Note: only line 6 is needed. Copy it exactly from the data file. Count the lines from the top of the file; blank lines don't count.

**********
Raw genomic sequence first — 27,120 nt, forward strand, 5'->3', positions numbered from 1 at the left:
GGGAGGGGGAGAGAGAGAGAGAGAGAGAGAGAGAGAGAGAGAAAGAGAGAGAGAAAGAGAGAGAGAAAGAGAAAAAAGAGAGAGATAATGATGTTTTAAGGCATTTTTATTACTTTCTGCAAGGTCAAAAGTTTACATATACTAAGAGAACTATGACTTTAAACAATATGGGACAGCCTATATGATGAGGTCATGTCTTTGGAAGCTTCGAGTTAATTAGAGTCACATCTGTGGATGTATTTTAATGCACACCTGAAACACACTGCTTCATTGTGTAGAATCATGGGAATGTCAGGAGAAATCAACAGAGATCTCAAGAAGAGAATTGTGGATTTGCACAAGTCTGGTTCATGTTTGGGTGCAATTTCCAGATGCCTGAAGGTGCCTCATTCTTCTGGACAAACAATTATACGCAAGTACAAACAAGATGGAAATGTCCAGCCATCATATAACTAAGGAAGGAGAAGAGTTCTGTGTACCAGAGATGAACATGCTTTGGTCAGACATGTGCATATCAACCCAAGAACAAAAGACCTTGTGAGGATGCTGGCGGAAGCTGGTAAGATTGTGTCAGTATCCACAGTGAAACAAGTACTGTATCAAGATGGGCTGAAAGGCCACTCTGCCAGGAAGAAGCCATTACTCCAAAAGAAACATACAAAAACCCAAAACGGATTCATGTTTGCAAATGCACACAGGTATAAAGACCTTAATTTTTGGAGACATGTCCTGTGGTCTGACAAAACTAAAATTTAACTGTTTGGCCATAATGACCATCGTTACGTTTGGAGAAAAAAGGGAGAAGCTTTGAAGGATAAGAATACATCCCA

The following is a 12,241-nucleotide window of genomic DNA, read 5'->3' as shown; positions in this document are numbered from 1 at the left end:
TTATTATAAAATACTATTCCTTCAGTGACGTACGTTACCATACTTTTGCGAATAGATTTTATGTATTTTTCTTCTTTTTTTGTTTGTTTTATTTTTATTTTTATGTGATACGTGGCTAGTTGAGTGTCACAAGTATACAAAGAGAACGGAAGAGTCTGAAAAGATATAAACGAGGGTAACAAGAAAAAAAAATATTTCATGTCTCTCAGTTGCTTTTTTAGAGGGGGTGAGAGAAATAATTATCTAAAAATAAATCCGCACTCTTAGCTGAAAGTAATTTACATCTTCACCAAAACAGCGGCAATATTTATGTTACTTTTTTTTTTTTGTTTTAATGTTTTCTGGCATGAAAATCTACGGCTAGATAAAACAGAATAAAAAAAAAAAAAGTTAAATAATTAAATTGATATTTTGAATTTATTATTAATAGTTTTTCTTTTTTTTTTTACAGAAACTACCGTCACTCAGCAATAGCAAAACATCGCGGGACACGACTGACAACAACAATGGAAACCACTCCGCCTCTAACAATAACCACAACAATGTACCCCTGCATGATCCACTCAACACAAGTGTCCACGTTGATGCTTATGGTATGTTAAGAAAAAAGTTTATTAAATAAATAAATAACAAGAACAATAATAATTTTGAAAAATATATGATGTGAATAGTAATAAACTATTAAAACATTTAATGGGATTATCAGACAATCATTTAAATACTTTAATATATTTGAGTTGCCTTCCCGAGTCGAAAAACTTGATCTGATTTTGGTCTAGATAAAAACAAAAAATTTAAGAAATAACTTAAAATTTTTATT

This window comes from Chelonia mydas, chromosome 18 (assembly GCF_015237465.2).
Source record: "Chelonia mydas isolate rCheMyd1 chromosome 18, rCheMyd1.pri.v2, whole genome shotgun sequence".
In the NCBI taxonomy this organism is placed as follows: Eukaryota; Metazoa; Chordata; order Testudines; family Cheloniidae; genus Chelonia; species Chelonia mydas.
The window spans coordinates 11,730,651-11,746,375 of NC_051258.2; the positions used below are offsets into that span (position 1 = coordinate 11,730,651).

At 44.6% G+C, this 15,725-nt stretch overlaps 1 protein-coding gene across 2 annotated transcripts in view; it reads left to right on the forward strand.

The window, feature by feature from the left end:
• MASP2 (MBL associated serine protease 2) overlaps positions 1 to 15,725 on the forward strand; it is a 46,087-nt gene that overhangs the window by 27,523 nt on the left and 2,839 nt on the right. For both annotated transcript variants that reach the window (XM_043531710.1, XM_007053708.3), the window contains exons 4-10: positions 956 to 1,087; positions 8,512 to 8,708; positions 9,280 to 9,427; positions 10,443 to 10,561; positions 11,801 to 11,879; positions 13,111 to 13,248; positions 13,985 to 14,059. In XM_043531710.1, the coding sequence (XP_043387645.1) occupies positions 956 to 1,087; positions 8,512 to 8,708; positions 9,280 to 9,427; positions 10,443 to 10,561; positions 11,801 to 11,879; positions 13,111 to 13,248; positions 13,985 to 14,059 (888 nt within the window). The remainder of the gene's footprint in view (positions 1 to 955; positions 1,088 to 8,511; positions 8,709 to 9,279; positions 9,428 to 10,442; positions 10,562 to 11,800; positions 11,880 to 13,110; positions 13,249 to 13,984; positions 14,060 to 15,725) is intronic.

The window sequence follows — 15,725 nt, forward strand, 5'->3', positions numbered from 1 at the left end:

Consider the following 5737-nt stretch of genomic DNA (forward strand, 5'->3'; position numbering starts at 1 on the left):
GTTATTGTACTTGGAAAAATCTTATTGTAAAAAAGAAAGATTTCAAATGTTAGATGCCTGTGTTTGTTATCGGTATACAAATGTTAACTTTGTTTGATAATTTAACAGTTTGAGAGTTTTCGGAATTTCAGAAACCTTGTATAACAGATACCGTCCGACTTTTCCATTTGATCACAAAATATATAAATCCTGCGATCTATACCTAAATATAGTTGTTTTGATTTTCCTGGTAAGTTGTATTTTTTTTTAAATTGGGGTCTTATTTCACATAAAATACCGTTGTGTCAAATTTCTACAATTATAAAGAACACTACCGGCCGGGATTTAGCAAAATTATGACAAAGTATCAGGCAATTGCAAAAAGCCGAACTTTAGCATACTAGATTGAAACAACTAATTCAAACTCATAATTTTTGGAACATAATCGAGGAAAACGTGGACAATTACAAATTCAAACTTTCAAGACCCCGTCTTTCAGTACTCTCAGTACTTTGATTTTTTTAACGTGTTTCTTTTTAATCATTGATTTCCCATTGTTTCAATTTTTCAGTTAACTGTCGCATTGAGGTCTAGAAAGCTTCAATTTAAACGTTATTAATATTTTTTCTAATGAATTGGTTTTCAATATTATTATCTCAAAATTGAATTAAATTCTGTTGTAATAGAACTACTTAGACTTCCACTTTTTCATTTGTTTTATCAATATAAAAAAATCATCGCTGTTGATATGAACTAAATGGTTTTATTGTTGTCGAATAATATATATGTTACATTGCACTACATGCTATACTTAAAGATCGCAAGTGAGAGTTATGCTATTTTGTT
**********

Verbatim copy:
Source record: "Chelonia mydas isolate rCheMyd1 chromosome 18, rCheMyd1.pri.v2, whole genome shotgun sequence".